"Do not disturb. Scribbling." If I was a wearing a sign on my back these days this is probably what it would say. Scribblenauts has me scribbling on the bus, on the subway, on a bench, in the bathroom, and just about anywhere and anytime possible. It's having a negative effect on my social life, but at least it's helping me expand my active vocabulary.
There is something special about games that allows you to think creatively, to broaden your horizons, and allow you new experiences. Scribblenauts is one such game and I salute 5th Cell for making it.
The premiss of Scribblenauts is simple. You control Maxwell, a funny looking boy whose objective it is to collect a starite in each level. There are two kinds of levels, puzzle levels and action levels and there are just over ten of each per world. In total there are over 200 levels and there is also an editor to prolong your scribbling indefinitely.
The puzzle levels involve you fulfilling a task and getting a reward in the shape of a starite. Some of the early levels sees you producing something that Santa Claus enjoys, helping a lumberjack cut down a tree or cleaning up a park and getting rid of a fly.
Now Santa was happy seeing his wife Mrs. Claus, as well as getting a sack to put his gifts in, while I had a termite and a beaver chew down the tree for the lumberjack. I also gave him a chainsaw with good results, however when I tried to shoot down the tree with a shotgun I hit the lumberjack by accident and he proceeded to beat Maxwell down.
When I ventured to the park I collected the garbage (couple on the ground one in a tree that I cut down) and had a frog swat the fly. This is the genius part of the game. You solve the puzzles by writing a word and that object will pop up on screen and Maxwell can make use of it. Every level has multiple solution, and you are rewarded for clever solution, fast thinking and efficient use of objects. Your reward is "ollars" the currency in Scribblenauts that allows you unlock more worlds and levels.
The action levels on the other hand are a little more elaborate for the most part. In these levels the starite is placed somewhere on the map and your mission is to unite Maxwell and starite. There are usually one or two enemies to take into consideration, barracudas, bees, bears, sharks and such that you need to take into account. You also have to take physics into consideration as you try and guide the starite to Maxwell or vice versa.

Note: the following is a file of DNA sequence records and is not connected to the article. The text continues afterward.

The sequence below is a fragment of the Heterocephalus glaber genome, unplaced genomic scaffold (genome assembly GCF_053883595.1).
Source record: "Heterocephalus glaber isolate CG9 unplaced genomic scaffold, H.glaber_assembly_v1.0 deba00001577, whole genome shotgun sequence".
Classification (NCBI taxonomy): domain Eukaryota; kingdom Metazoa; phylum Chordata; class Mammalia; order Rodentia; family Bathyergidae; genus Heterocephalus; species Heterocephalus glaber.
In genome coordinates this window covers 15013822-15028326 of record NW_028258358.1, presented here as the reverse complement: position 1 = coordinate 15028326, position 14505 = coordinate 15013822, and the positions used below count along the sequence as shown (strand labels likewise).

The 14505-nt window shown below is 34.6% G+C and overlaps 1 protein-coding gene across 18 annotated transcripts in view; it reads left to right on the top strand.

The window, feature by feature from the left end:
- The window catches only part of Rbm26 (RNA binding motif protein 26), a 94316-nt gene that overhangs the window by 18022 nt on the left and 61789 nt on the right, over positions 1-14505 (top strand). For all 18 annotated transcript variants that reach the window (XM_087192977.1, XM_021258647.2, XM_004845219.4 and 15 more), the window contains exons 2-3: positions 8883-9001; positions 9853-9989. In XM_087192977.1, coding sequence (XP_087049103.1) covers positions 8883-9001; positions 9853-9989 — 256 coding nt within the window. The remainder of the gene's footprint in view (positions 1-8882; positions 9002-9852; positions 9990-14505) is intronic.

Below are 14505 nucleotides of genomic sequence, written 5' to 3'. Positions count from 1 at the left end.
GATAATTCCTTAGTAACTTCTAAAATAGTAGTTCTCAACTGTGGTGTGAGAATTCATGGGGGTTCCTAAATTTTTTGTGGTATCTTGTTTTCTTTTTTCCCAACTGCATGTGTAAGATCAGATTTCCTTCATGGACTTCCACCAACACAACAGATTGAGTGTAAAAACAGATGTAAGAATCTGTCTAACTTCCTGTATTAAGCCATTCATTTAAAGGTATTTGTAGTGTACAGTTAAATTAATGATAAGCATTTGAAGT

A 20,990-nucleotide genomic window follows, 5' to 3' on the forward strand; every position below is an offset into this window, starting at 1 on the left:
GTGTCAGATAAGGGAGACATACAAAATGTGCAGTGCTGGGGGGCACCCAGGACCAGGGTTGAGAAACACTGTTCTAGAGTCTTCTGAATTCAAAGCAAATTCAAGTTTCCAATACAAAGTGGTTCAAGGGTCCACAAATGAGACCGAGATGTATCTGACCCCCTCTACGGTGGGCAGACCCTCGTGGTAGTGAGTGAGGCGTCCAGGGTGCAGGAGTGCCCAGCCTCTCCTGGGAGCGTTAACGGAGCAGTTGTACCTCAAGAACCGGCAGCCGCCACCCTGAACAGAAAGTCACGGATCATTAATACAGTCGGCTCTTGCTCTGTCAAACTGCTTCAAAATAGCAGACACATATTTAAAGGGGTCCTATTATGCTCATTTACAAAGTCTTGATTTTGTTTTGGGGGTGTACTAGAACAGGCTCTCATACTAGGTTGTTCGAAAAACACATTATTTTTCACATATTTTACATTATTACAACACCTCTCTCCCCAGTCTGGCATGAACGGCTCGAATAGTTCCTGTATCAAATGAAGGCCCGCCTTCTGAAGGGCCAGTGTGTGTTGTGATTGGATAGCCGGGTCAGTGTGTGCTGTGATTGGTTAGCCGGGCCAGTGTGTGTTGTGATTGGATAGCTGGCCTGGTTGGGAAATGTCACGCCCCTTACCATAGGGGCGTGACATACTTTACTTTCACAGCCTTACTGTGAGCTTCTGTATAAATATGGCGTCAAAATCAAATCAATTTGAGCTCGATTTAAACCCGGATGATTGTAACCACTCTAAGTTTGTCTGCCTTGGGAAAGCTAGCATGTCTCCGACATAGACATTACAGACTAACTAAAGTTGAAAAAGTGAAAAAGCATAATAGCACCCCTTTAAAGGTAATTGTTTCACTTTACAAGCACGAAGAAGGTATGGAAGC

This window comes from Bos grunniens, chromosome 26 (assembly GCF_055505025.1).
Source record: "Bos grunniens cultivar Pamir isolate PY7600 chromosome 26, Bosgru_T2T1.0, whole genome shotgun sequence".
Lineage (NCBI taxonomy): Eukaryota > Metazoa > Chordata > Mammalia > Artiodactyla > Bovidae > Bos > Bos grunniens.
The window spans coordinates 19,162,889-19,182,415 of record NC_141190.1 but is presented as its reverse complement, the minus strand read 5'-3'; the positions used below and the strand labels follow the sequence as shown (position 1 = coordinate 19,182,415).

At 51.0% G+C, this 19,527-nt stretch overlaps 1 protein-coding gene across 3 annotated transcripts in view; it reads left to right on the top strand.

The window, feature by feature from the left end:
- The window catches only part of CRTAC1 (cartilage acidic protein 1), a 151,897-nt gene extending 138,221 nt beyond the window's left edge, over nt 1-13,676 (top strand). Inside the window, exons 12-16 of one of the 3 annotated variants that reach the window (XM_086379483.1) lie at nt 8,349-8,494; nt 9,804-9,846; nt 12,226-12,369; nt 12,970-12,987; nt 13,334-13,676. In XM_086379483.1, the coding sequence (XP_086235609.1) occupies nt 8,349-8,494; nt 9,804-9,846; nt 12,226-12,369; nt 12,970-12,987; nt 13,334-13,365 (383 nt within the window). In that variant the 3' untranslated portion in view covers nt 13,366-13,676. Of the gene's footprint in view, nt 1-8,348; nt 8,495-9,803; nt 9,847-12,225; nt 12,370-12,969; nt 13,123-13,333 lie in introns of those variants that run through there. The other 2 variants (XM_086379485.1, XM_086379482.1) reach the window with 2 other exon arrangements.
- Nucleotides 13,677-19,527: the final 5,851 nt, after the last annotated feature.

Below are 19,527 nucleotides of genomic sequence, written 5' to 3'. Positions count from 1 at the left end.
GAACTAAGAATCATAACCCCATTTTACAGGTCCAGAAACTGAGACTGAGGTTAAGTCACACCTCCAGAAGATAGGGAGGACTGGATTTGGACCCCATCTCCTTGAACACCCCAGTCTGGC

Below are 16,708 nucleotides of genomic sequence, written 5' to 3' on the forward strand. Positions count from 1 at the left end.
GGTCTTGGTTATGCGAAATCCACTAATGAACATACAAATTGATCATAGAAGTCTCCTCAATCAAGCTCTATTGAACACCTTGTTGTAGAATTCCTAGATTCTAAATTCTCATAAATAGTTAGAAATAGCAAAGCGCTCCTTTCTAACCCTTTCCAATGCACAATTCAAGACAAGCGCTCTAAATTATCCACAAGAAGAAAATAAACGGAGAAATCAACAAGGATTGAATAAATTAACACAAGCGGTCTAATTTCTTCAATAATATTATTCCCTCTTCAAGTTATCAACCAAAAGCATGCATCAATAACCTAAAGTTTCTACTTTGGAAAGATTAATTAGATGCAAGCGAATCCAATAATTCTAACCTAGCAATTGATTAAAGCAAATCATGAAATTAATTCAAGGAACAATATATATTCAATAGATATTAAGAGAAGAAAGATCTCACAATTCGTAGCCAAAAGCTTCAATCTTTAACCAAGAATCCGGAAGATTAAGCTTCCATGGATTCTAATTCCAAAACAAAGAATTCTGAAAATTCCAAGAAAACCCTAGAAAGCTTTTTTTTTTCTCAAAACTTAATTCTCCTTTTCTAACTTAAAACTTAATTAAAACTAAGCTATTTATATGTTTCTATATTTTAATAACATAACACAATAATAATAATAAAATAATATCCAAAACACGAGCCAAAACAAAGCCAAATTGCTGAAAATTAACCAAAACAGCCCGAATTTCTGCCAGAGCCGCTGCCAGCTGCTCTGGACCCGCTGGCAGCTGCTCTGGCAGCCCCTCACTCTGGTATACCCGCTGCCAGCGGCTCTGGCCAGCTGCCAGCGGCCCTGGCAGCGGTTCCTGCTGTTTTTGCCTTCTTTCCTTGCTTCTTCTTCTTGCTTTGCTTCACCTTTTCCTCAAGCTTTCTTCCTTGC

There is an interesting level where you need to unite a family of ducks while avoiding to hurt a cat early on in the game, and it illustrates the root of the problem often lies in finding ways to distract or incapacitate the obstacles without hurting them. Another early level sees to packs of ants racing towards a picnic basket. You have to stop without upsetting a hippie (ie hurt them). So the ant lion wasn't a great idea. However, providing them with cakes instead and/or blocking their routes with a boulder provided a solution the hippie could live with.
Scribblenauts has a charming design and a simple yet very catchy theme melody that will fill your mind even as you fold up your DS Lite (or whatever model you have in your possession), the sound effects are quirky and humorous and provide a great reward when you have made something happen on screen. And how can you not love a game that keeps calling you a genius or a prodigy every now and then?
The Nordic edition of Scribblenauts comes complete with five languages, English as well as Danish, Finnish, Norwegian and Swedish. It's the same game obviously, but for me it was interesting to try both English and Swedish. It shows some of the differences in the languages and how English is a somewhat richer language (many Swedish words tend to cover several items). Personally I think it's great that Warner Bros went the distance and localised a game like this as it makes it accessible to a much larger audience. This is a game that should appeal to gamers of all ages.
I'm far from done with Scribblenauts and the fact that you need to complete each level in three different ways to truly beat it means that Scribblenauts will last a long, long time. It's the perfect portable game and one of the best games so far on the platform.